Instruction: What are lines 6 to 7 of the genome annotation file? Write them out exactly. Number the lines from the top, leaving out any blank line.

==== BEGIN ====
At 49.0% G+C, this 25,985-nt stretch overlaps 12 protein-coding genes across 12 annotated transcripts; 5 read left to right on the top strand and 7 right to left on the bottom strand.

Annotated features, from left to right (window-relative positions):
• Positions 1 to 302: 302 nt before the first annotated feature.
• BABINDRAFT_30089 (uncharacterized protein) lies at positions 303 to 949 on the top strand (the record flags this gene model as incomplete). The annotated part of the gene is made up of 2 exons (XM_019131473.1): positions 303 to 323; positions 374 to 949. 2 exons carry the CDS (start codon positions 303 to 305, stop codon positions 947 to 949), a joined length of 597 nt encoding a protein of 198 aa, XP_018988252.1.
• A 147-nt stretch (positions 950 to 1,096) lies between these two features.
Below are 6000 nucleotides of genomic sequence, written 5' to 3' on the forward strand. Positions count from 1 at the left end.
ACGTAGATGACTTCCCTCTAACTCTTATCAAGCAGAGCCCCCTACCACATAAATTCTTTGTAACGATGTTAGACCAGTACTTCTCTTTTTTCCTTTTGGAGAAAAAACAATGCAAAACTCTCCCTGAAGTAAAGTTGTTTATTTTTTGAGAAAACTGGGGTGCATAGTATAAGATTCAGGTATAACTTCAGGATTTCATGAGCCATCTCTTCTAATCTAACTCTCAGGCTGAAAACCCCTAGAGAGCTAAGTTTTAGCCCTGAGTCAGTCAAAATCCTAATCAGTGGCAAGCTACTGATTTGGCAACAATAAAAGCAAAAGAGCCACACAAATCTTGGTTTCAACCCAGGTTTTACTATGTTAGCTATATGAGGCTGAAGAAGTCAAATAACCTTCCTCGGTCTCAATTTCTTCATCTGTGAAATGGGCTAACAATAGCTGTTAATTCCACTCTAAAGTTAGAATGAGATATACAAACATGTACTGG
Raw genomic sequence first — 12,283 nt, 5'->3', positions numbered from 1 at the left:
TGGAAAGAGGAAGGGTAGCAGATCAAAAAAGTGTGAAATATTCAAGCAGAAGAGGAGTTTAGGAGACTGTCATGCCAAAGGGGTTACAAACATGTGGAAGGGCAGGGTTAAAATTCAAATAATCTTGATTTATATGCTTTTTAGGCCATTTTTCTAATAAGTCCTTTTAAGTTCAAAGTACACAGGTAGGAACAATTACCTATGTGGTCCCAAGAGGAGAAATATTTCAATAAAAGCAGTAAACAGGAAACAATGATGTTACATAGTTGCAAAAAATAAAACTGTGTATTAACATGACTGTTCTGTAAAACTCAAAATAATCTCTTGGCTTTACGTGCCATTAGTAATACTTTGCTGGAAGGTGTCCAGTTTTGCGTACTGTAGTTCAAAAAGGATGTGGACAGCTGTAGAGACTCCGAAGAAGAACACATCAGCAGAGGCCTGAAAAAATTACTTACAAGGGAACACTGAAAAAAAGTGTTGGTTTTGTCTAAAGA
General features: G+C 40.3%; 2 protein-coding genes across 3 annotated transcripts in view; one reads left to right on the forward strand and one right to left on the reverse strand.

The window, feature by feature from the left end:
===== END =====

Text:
Below are 6000 nucleotides of genomic sequence, written 5' to 3' on the forward strand. Positions count from 1 at the left end.
ACGTAGATGACTTCCCTCTAACTCTTATCAAGCAGAGCCCCCTACCACATAAATTCTTTGTAACGATGTTAGACCAGTACTTCTCTTTTTTCCTTTTGGAGAAAAAACAATGCAAAACTCTCCCTGAAGTAAAGTTGTTTATTTTTTGAGAAAACTGGGGTGCATAGTATAAGATTCAGGTATAACTTCAGGATTTCATGAGCCATCTCTTCTAATCTAACTCTCAGGCTGAAAACCCCTAGAGAGCTAAGTTTTAGCCCTGAGTCAGTCAAAATCCTAATCAGTGGCAAGCTACTGATTTGGCAACAATAAAAGCAAAAGAGCCACACAAATCTTGGTTTCAACCCAGGTTTTACTATGTTAGCTATATGAGGCTGAAGAAGTCAAATAACCTTCCTCGGTCTCAATTTCTTCATCTGTGAAATGGGCTAACAATAGCTGTTAATTCCACTCTAAAGTTAGAATGAGATATACAAACATGTACTGG